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March 10, 2015

On the way downtown I stopped at a bar and had a couple of double Scotches.


Outside, the bright gardens had a haunted look, as though small wild eyes were watching me from behind the bushes, as though the sunshine itself had a mysterious something in its light.
I got into my car and drove off down the hill. What did it matter where you lay once you were dead? In a dirty sump or in a marble tower on top of a high hill? You were dead, you were sleeping the big sleep, you were not bothered by things like that. Oil and water were the same as wind and air to you. You just slept the big sleep, not caring about the nastiness of how you died or where you fell. Me, I was part of the nastiness now. Far more a part of it than Rusty Regan was. But the old man didn't have to be. He could lie quiet in his canopied bed, with his bloodless hands folded on the sheet, waiting. His heart was a brief, uncertain murmur. His thoughts were as gray as ashes. And in a little while he too, like Rusty Regan, would be sleeping the big sleep. On the way downtown I stopped at a bar and had a couple of double Scotches. They didn't do me any good. All they did was make me think of Silver-Wig, and I never saw her again. - - Chandler, The Big Sleep/32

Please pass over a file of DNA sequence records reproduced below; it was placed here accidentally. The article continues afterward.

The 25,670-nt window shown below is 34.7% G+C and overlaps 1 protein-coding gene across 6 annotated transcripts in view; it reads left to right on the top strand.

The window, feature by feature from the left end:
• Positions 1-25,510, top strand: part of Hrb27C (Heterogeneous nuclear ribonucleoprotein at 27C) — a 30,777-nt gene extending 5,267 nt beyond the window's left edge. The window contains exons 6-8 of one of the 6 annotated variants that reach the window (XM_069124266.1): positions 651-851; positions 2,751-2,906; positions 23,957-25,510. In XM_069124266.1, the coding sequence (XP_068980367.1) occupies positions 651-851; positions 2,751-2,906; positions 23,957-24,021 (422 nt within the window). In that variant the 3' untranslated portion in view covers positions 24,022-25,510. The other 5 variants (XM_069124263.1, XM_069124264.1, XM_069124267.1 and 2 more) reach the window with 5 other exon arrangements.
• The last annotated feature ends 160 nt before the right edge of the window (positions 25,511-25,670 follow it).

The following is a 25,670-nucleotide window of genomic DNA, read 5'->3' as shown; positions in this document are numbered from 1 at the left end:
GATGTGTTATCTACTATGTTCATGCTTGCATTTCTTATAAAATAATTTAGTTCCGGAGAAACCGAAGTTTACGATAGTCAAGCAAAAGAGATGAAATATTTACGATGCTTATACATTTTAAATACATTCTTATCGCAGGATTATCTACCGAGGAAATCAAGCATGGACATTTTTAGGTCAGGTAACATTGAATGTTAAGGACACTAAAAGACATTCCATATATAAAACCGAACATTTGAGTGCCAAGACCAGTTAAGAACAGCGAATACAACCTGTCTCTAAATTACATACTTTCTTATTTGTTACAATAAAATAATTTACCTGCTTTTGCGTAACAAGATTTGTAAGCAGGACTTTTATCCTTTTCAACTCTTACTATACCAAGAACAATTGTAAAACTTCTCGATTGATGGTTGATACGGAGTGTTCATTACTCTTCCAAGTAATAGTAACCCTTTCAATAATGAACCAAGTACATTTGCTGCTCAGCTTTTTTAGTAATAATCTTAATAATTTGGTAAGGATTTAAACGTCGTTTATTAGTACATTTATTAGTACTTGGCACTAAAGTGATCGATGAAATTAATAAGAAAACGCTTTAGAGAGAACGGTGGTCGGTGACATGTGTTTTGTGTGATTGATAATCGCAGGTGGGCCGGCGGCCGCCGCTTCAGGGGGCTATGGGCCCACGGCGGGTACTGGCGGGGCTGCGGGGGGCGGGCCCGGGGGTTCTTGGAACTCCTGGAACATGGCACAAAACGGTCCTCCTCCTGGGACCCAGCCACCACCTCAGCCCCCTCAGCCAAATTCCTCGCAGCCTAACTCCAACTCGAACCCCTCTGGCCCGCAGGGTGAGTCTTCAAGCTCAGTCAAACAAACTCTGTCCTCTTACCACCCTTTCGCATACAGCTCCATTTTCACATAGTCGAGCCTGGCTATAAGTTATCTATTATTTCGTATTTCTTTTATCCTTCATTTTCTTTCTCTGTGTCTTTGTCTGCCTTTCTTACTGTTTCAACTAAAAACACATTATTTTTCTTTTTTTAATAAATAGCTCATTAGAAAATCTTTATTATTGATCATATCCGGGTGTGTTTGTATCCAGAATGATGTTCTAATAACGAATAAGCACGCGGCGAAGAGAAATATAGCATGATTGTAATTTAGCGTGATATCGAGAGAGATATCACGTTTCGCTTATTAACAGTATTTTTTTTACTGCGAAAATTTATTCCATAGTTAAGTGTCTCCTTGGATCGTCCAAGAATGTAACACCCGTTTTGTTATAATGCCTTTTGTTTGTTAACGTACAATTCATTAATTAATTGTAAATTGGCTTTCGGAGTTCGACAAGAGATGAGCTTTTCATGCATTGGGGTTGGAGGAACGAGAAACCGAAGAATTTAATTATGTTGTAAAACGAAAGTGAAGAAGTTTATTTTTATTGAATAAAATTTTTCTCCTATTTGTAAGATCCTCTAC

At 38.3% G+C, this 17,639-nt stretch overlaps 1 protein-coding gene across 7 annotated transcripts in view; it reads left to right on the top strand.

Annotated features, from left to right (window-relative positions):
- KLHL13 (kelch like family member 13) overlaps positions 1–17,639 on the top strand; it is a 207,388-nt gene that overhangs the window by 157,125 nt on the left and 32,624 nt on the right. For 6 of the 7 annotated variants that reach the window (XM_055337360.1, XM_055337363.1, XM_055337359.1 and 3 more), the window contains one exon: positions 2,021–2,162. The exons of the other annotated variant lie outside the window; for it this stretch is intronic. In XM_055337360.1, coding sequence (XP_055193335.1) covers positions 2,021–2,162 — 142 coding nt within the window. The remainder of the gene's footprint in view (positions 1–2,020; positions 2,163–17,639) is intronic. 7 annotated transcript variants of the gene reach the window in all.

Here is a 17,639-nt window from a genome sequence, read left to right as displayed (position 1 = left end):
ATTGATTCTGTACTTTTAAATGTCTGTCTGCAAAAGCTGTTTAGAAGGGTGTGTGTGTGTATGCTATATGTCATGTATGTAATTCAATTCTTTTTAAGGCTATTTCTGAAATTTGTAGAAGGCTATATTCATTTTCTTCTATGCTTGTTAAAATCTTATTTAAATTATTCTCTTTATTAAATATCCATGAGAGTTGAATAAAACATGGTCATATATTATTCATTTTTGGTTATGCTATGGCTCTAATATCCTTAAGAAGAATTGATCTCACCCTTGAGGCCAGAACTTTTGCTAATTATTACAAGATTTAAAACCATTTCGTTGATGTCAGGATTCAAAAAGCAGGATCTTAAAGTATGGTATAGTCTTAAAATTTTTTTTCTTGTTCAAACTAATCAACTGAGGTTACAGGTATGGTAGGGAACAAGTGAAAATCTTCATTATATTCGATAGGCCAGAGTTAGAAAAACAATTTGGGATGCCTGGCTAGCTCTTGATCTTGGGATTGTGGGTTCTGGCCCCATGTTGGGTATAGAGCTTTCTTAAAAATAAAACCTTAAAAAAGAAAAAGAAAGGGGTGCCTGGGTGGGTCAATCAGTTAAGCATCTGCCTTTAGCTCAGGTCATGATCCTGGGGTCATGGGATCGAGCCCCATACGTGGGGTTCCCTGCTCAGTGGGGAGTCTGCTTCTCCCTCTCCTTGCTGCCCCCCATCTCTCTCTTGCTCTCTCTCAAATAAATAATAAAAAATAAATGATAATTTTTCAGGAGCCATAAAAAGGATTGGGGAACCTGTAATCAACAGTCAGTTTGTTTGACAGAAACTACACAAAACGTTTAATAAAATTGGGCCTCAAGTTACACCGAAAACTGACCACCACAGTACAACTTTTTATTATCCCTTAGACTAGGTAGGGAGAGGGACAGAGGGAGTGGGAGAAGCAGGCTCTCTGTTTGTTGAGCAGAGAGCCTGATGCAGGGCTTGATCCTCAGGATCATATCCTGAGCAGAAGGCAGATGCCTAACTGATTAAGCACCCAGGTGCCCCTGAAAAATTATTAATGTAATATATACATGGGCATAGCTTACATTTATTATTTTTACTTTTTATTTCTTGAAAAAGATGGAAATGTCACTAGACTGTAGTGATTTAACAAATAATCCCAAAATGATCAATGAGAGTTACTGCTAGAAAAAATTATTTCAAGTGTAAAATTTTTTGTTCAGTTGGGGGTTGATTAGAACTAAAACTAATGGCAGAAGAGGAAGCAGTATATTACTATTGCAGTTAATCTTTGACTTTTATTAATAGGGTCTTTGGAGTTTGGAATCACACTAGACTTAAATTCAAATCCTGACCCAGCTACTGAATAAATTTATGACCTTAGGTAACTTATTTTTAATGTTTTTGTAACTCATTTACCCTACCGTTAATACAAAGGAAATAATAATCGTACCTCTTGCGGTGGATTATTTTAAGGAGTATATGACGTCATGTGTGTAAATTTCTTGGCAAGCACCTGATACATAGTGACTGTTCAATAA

Posted by gerardvanderleun at March 10, 2015 7:31 PM. This is an entry on the sideblog of American Digest: Check it out.

Your Say

I'm old enough that the "big sleep" talk touches a nerve.

Posted by: chuck [TypeKey Profile Page] at March 11, 2015 7:20 AM

The last lines of the novel. It was an excellent work, even though it sort of lost the plot halfway through and one murder was... forgotten (who killed the chauffeur?) In the end you didn't even care because it was about the telling and the events, not the mystery after all.

Posted by: Christopher Taylor [TypeKey Profile Page] at March 11, 2015 8:45 AM

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